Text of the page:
Eight out of 10 people own a Christmas jumper, including the royal family in Madame Tussauds ©Press Association Images
Eight out of 10 people own a Christmas jumper, including the royal family in Madame Tussauds ©Press Association Images

The story behind your Christmas jumper

Most will have one hidden in the back of a cupboard. Reluctantly or otherwise, it is pulled out a few times a year for office parties or family reunions.

Whether tasteful or garish, featuring reindeer or penguins, loved or loathed, the Christmas jumper is part of seasonal celebrations.

Last year there were nearly 9.3m internet searches for Christmas jumpers between September and December, according to OneHydra, a firm that helps retailers with search engine optimisation. This was up from 6m across the whole of 2014.

A customer survey by clothing company Matalan found more than eight out of 10 people own a Christmas jumper.

Taste aside, the rising appeal for seasonal knitwear could have negative implications. By January, many Christmas jumpers will end up in landfill, says Tom Cridland, CEO of an apparel company that bears his name.

“[Some people] deliberately go out and buy the ugliest Christmas jumper that they can then throw away,” he said. 

As a remedy, Cridland’s firm has created the 30-year festive jumper. The item is guaranteed for three decades and will be either repaired or replaced if anything happens to it over that time.

Cridland admits it is less of an undertaking to guarantee an item of clothing that may only be warn a few times a year, but he describes his Christmas jumpers as “a campaign against fast fashion itself”.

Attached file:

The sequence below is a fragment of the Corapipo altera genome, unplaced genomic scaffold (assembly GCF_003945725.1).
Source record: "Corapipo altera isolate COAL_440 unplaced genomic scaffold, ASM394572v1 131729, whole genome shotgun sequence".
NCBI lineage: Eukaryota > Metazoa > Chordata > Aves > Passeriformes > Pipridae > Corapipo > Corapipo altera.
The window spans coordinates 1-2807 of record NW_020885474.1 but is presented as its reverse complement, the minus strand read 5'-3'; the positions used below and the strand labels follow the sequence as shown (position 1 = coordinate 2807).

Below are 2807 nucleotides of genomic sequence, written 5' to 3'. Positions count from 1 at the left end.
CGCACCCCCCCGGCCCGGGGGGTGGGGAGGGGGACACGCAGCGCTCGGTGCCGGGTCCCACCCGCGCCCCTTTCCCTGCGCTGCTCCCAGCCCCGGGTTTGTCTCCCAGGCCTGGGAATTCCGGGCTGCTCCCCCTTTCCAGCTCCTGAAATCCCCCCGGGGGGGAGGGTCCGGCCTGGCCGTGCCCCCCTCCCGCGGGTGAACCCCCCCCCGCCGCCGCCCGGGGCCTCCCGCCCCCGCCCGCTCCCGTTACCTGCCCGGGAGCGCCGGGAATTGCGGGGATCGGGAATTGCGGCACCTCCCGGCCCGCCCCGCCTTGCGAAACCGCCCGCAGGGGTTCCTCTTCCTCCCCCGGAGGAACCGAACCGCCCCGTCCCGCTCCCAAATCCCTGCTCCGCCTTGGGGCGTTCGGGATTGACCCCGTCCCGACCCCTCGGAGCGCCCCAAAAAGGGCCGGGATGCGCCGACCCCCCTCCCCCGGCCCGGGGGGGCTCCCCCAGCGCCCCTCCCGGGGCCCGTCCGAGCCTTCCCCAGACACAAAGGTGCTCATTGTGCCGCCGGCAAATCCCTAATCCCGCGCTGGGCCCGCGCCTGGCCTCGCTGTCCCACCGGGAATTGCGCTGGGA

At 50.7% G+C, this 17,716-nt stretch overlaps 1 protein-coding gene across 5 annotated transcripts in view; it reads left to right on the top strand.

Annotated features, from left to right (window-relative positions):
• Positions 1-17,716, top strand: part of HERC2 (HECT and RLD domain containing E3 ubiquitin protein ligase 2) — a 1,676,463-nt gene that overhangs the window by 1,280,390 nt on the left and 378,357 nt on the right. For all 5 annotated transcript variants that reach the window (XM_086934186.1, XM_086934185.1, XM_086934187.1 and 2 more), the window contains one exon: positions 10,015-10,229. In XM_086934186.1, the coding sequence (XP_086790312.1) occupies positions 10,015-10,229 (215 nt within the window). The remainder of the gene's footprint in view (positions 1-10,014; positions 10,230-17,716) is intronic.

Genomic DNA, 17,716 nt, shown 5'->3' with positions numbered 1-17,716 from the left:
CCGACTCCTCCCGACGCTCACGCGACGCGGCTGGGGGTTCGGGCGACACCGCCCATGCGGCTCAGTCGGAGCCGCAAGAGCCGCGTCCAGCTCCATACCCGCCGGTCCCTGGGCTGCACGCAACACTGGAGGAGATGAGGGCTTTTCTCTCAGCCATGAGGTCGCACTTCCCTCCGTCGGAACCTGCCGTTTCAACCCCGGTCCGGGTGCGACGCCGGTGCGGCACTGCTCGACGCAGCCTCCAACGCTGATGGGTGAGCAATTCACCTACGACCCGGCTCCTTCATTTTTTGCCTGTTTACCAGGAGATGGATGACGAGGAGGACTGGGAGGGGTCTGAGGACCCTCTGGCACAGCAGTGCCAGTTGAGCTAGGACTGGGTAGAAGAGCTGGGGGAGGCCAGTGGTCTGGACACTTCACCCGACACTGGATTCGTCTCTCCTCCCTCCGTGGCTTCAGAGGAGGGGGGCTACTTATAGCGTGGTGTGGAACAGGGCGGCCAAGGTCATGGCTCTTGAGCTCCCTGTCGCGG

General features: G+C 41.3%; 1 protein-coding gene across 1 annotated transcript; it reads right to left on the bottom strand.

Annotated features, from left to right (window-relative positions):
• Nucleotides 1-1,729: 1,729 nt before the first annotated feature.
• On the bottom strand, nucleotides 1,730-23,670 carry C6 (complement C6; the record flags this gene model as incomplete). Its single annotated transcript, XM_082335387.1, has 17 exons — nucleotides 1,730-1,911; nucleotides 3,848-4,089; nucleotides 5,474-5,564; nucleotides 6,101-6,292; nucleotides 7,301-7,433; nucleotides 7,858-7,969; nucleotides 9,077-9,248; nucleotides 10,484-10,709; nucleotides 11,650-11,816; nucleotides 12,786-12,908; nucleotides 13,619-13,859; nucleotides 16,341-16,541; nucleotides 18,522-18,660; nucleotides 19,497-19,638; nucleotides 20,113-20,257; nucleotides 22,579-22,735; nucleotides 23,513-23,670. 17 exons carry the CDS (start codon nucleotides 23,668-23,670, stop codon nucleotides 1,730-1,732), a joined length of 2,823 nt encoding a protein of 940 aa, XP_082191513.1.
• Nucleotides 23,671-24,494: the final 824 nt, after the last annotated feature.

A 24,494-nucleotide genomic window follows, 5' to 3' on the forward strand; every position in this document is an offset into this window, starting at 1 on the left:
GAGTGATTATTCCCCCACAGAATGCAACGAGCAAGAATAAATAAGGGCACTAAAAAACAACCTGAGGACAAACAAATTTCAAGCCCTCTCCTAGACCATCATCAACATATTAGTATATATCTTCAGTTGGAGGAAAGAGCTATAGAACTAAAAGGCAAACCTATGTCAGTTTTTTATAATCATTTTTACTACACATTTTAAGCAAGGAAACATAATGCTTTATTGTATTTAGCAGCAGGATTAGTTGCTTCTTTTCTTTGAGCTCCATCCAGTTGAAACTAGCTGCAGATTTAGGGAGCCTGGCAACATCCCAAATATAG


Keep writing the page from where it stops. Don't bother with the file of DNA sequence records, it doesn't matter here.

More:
“In this case it’s more to encourage people to hang on to their Christmas jumpers for a bit longer, for us [manufacturers] to try and do a little bit better with the design than I think people are doing at the moment, and just trying to make it a slightly nicer garment that people hang onto,” he said. 

The same 30-year guarantee is applied to all of Cridland’s clothing, an offer so enticing to the environmentally conscious that Leonardo DiCaprio has bought two pairs of the company’s chinos.

That said, DiCaprio, the UN representative on climate change, has not yet placed an order for a Christmas jumper. 

The seasonal boom in the apparel industry has wider implications for sustainable supply chains, said Tasmin Lejeune, CEO of the Ethical Fashion Forum (EFF), an industry body that supports sustainable and ethical procurement.

“In the end this is about good buying practices. It’s about not changing a design decision at the last minute, being aware that changes or last minute orders are going to impact the supply chain,” she said.

Christmas creates demand for a fast turnaround, which puts a huge amount of pressure on factories and their suppliers. “We tend to see increased overtime during this period, often exploitative conditions for workers where the pressure and the stress means that conditions become almost unbearable,” said Lejeune.

The risk of unapproved subcontracting also increases when pressure is put on suppliers.

“When you’re sourcing from a supply chain where there are serious economic issues, where you can always find somebody who’s willing to work for a lower amount, then having unethical buying practices and not thinking through the way you buy can have serious implications down the supply chain,” she said.

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